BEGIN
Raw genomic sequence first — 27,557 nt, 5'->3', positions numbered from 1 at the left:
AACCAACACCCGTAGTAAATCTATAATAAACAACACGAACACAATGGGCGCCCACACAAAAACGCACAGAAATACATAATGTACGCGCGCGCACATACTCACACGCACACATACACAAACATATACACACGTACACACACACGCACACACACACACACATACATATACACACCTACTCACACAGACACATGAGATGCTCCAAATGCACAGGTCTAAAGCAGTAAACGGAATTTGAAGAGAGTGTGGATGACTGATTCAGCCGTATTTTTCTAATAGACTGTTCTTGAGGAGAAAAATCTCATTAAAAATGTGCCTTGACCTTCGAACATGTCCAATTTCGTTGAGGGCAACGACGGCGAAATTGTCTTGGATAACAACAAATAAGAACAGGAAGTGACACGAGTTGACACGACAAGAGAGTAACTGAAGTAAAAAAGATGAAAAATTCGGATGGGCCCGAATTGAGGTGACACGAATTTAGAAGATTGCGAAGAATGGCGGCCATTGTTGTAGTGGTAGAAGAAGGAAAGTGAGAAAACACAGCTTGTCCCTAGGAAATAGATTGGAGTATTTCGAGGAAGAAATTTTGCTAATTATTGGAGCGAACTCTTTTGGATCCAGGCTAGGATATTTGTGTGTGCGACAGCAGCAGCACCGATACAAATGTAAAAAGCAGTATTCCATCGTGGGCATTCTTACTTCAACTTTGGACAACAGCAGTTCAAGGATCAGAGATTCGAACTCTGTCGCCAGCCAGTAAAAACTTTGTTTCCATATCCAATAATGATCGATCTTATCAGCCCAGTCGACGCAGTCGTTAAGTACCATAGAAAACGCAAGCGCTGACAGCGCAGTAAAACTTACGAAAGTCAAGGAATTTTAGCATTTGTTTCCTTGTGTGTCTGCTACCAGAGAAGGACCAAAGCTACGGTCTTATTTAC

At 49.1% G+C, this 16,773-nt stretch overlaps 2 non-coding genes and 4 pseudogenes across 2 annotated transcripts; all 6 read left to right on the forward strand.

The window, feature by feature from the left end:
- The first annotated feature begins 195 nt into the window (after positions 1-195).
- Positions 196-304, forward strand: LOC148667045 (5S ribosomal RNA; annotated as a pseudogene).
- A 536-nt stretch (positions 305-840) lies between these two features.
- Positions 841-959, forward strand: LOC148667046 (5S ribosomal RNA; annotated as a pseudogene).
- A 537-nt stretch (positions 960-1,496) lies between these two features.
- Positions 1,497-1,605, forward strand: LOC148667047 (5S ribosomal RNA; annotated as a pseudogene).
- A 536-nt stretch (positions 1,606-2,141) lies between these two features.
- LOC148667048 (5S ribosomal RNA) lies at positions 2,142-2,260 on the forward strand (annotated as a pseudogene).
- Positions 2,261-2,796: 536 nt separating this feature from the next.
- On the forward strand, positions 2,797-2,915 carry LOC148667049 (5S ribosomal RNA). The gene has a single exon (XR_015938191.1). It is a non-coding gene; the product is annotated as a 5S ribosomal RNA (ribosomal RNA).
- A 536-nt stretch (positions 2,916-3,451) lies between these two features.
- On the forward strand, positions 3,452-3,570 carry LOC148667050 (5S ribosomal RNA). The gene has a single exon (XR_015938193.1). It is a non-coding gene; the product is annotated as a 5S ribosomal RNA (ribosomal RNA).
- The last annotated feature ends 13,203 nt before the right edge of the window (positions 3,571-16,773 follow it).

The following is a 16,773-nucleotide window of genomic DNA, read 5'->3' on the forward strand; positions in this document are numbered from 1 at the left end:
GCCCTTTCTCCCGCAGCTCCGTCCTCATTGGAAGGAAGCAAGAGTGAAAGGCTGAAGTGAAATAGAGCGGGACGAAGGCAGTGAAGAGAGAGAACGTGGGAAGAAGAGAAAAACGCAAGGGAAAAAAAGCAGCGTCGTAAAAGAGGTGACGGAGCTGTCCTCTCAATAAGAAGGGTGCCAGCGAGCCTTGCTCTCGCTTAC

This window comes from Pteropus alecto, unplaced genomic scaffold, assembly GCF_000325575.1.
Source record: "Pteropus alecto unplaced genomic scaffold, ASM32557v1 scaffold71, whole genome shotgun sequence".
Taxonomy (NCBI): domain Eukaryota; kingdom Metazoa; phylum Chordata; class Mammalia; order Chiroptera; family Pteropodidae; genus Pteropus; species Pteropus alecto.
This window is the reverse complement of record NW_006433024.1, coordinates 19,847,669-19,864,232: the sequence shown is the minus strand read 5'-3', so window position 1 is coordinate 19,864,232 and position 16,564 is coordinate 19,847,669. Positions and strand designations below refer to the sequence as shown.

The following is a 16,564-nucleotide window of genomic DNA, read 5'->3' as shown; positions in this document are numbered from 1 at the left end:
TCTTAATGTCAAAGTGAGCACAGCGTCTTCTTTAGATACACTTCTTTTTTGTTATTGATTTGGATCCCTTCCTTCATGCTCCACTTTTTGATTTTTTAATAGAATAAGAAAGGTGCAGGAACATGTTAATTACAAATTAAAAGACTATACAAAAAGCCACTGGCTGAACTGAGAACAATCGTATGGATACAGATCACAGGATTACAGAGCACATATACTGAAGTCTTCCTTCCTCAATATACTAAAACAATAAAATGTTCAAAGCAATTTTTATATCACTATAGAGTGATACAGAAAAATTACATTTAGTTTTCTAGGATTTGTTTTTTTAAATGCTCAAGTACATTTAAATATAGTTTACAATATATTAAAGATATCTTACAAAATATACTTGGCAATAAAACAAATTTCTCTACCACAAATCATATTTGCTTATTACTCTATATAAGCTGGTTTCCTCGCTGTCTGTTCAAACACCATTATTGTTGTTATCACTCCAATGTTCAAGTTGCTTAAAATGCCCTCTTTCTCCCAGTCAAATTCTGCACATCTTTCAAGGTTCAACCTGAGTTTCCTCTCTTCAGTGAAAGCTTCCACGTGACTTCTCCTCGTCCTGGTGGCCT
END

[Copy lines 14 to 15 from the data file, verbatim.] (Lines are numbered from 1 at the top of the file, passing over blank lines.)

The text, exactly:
- On the forward strand, positions 2,797-2,915 carry LOC148667049 (5S ribosomal RNA). The gene has a single exon (XR_015938191.1). It is a non-coding gene; the product is annotated as a 5S ribosomal RNA (ribosomal RNA).
- A 536-nt stretch (positions 2,916-3,451) lies between these two features.